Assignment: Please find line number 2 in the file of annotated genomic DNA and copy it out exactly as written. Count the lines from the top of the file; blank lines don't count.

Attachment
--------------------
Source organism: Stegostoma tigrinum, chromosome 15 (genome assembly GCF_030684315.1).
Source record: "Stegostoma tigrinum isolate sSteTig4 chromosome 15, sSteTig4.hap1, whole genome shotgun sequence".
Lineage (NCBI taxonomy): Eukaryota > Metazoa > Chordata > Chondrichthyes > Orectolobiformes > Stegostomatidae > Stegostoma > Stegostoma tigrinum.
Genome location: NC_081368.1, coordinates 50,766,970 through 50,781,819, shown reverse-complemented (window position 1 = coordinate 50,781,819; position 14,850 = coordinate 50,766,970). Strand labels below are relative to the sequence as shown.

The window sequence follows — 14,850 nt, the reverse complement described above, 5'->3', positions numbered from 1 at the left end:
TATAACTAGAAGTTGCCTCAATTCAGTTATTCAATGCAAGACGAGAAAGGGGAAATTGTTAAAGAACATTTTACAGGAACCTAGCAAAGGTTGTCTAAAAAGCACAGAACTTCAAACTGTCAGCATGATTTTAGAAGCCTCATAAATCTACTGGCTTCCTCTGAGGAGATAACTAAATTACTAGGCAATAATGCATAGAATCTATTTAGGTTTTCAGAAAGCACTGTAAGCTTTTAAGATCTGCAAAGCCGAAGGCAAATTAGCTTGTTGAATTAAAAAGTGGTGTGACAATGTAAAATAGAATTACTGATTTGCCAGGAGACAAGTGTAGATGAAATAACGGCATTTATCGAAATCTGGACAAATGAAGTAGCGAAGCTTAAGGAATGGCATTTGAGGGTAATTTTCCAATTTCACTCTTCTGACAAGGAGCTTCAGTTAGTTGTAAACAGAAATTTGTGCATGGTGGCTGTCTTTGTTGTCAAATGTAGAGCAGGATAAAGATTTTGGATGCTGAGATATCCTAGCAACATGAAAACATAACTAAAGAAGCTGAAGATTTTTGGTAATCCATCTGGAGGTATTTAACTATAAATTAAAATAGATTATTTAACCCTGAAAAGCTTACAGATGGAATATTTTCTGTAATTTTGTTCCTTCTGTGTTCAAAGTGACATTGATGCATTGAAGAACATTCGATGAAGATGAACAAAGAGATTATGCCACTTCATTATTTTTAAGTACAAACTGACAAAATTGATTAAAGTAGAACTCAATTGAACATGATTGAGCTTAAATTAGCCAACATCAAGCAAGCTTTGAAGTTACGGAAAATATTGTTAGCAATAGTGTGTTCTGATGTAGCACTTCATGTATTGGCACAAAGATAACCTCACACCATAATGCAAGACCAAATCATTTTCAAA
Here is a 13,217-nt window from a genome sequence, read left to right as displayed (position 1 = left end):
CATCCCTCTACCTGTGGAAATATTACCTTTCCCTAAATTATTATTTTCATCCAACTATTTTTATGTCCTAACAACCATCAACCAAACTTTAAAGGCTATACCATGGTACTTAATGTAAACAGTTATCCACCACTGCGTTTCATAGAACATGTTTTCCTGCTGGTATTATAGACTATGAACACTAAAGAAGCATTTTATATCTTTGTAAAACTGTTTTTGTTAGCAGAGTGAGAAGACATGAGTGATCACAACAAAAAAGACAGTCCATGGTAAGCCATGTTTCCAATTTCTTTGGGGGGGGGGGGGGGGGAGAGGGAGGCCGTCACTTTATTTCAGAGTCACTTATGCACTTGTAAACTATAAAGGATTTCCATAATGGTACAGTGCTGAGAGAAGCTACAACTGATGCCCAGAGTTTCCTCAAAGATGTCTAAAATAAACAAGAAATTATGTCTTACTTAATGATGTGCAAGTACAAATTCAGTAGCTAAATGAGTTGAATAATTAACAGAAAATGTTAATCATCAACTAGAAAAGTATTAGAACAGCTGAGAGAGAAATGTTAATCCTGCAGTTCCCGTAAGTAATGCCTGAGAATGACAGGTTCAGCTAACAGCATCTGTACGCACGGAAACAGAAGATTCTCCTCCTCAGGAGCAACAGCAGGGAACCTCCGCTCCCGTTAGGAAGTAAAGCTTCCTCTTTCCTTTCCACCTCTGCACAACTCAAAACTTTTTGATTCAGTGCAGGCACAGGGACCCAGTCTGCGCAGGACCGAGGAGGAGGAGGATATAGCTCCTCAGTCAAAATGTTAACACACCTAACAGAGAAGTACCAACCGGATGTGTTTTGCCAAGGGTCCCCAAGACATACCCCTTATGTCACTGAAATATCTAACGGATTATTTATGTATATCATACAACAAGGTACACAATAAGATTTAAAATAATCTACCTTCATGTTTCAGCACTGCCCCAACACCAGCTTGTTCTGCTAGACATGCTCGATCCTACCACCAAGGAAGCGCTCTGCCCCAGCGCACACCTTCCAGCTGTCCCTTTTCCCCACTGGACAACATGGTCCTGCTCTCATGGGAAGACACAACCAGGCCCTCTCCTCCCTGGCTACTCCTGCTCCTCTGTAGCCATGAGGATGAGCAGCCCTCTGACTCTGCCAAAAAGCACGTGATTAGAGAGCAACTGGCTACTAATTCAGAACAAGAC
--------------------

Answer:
Source record: "Stegostoma tigrinum isolate sSteTig4 chromosome 15, sSteTig4.hap1, whole genome shotgun sequence".